Wordwatch Towers

A plain language guide to punctuation, grammar and writing well.

Hot air

with 17 comments

Fixed-wing aircraft
Image via Wikipedia

Language can be so beautiful and say so much and it can be so ugly and say so little. Here are a few contenders for the ugly bug ball that I’ve recently come across:

  • UK Airprox incidents
  • Potential confliction
  • Loss of standard separation

All come courtesy of the euphoniously named UK Airprox Board website.

And what are they on about? Near misses, basically. Close shaves. When one aeroplane gets too close to another. Not a poetic subject, but that’s no excuse for the use of horrible euphemisms that say precisely nothing.

And ‘confliction’ is, I believe, a made-up word — not listed in my Oxford Dictionary of English or on the Oxford Dictionaries website. Much like the equally unappealing ‘Airprox’. Note that ‘Airprox’ is always mysteriously capped on the Airprox Board’s website. For example:

Details of specific Airprox events are provided….

The only thing worse than an ugly made-up word is an ugly made-up word bestowed with faux importance.

Dysphemism

Just to take you down a little side alley — I’ve discovered that the opposite of ‘euphemism’ is ‘dysphemism’, meaning to use a derogatory or unpleasant term instead of a pleasant or neutral one. Now I’m trying to think of a good example.

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17 Responses

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  1. Hope this works – WordPress is a mess this morning.

    These are, of course, euphemisms for “You almost died, in considerable numbers, but we’d rather you didn’t know about it so we hide the fact behind dopy, made-up words”.

    Ron

    08/08/2010 at 11:29 am

    • That’s so true, Ron. By complete coincidence, I came across this post this morning. The comments thread contains some very funny remarks relating to euphemisms for death.

      Deborah

      08/08/2010 at 11:48 am

      • Thanks for “Airprox”. Definitely the sort of thing Orwell’s Ministry of Love would have approved of.

        Dai

        08/08/2010 at 12:15 pm

        • Hello, Dai — yes, Orwell would have pounced on that, I think.

          Deborah

          08/08/2010 at 1:21 pm

  2. Some weird comments, too. The term Grammar Nazis is a shade perturbing (suggesting the writer has no concept of real Nazis).

    It reflects the absolute hatred of pedants in CiF, which poses a question – when did being right become so wrong? Why should those who know better keep quiet so that a mistake might be perpetuated?

    Those who mocked La Palin for “refudiate” came in for almost as much stick as the culprit.

    Ron

    08/08/2010 at 12:10 pm

  3. Mind you, whoever corrected “Past” in that manner was asking for a slap!

    Ron

    08/08/2010 at 12:21 pm

  4. Thus WordPress:-

    “One of our three major datacenters was taken offline for scheduled emergency maintenance. Shortly thereafter, a second datacenter went down because of hardware failure in a core piece of infrastructure. With two out of three datacenters offline, WordPress.com couldn’t function.”

    What, I wonder, is a scheduled emergency? And this is twice in a week – it doesn’t fill me with confidence. Best back up your blog just in case.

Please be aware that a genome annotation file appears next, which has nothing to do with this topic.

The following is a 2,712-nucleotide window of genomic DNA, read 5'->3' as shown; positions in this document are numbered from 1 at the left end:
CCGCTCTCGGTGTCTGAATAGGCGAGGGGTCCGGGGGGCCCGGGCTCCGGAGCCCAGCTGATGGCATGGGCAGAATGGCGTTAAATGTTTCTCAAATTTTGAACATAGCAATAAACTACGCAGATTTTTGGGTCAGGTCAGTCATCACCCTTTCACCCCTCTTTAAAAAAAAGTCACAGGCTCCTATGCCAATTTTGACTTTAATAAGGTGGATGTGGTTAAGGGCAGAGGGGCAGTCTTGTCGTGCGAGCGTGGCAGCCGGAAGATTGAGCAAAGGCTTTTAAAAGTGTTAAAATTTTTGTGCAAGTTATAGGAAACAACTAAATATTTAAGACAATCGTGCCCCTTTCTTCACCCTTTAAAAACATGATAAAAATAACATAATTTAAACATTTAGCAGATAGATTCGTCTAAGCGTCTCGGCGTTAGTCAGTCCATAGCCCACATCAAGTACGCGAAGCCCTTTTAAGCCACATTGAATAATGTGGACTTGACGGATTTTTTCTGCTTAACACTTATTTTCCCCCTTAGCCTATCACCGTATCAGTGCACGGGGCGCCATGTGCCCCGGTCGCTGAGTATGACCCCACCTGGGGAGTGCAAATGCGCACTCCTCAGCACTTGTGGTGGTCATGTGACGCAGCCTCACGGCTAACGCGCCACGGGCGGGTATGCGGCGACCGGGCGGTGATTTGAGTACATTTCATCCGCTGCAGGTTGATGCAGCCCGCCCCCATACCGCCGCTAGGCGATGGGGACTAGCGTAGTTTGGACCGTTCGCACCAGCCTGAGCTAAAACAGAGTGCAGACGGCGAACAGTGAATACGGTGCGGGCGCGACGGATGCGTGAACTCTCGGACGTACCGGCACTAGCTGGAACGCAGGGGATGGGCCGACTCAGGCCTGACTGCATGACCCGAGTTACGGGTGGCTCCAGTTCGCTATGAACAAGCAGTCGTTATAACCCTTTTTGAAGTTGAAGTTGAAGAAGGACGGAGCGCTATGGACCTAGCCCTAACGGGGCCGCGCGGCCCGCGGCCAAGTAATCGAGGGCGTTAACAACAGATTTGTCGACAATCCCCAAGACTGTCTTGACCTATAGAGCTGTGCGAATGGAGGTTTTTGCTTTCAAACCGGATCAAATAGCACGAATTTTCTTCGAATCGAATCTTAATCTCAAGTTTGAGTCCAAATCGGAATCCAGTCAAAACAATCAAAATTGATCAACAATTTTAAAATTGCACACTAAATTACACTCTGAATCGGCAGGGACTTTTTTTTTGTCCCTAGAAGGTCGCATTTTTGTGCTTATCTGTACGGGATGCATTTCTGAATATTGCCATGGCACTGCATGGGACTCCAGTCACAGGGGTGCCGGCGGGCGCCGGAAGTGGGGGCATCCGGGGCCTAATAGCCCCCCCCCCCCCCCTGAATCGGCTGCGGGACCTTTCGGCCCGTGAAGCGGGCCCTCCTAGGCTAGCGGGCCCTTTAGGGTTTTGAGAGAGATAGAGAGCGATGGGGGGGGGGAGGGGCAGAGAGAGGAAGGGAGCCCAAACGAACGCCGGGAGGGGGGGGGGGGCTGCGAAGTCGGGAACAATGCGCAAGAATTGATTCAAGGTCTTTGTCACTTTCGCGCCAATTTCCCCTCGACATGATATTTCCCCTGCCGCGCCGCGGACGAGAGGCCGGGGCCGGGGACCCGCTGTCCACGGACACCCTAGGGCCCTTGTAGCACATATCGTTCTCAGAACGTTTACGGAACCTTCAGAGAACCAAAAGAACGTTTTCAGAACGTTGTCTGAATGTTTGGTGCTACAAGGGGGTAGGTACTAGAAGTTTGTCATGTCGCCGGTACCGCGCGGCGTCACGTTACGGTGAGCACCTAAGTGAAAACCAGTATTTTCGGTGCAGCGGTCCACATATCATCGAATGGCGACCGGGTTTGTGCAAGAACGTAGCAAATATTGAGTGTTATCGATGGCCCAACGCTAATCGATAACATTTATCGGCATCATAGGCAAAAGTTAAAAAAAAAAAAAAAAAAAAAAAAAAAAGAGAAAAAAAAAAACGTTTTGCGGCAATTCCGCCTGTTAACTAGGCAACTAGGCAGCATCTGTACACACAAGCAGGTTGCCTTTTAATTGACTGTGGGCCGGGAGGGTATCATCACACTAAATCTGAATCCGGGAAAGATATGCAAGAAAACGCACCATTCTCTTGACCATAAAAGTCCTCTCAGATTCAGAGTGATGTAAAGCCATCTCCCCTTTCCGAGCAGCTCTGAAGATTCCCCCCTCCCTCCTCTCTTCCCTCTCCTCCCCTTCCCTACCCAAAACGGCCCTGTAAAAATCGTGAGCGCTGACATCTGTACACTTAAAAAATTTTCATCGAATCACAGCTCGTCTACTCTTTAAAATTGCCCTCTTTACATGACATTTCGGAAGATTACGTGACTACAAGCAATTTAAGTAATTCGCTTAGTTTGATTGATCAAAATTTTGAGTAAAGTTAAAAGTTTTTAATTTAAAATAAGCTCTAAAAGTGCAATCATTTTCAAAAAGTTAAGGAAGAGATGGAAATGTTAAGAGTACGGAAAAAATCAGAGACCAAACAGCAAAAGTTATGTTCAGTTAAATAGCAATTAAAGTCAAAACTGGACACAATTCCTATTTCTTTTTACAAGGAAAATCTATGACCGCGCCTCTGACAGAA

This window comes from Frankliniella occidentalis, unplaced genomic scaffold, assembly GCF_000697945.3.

My local Sainsbury’s had a habit of putting up a notice, at 07.00, saying that due to “unforeseen circumstances” the cafeteria would close at 16.30.

    Hmm. . .

    Ron

    08/08/2010 at 1:29 pm

    • …and excellent use of the responsibility-free passive there, too. Thanks, Ron.

      Deborah

      08/08/2010 at 1:42 pm

      • Er – you probably do, but do you know how to back up your blog?

        Ron

        08/08/2010 at 1:51 pm

        • No, I don’t. But I’ll probably just let the fickle finger of fate decide if my blog should disappear into the ether.

          Deborah

          08/08/2010 at 6:18 pm

          • Why on earth would you do that? On your Stats page (or Dashboard, which ever is your default, click the Tools icon (hammer and screwdriver, if you have your menus minimised, second from bottom). Click Export, accept the defaults, and hit the button. If your browser isn’t set automatically, I’d download it to your Desktop – so you can find it.

            Stash the file somewhere safe and repeat every few weeks or whenever you start to feel insecure – it’s a lot to lose if WP drop the ball (for me it’s nearly 1,000 posts and over 1,600 comments – can’t risk losing that).

            Ron

            08/08/2010 at 6:37 pm

            • Well — that sounds easier than I feared. I’ll get the butler on the case.

              Deborah

              08/08/2010 at 6:41 pm

      • “Residents are visited if they have any complaints. (You don’t know who will visit the residents.)”

        As long as they’re not contagious?

        Ron

        08/08/2010 at 2:24 pm

        • That made me laugh, Ron. Thanks. I didn’t quite think about it like that before!

          Deborah

          08/08/2010 at 6:20 pm

  5. Garner has this example of dysphemism: sawbones for surgeon.

    Whyever are you reading the Airprox Website? Planning a trip?

    Michael Farrell

    08/08/2010 at 5:09 pm

    • If I were planning a trip I definitely wouldn’t visit Airprox. It was mentioned in the Grauniad and my curiosity was piqued. Thanks very much for that example from Garner; it’s strange how it’s more difficult to think of dysphemisms than euphemisms.

      Deborah

      08/08/2010 at 6:24 pm

  6. Reblogged this on keithpeers247.

    keithpeers247

    22/09/2013 at 2:33 pm


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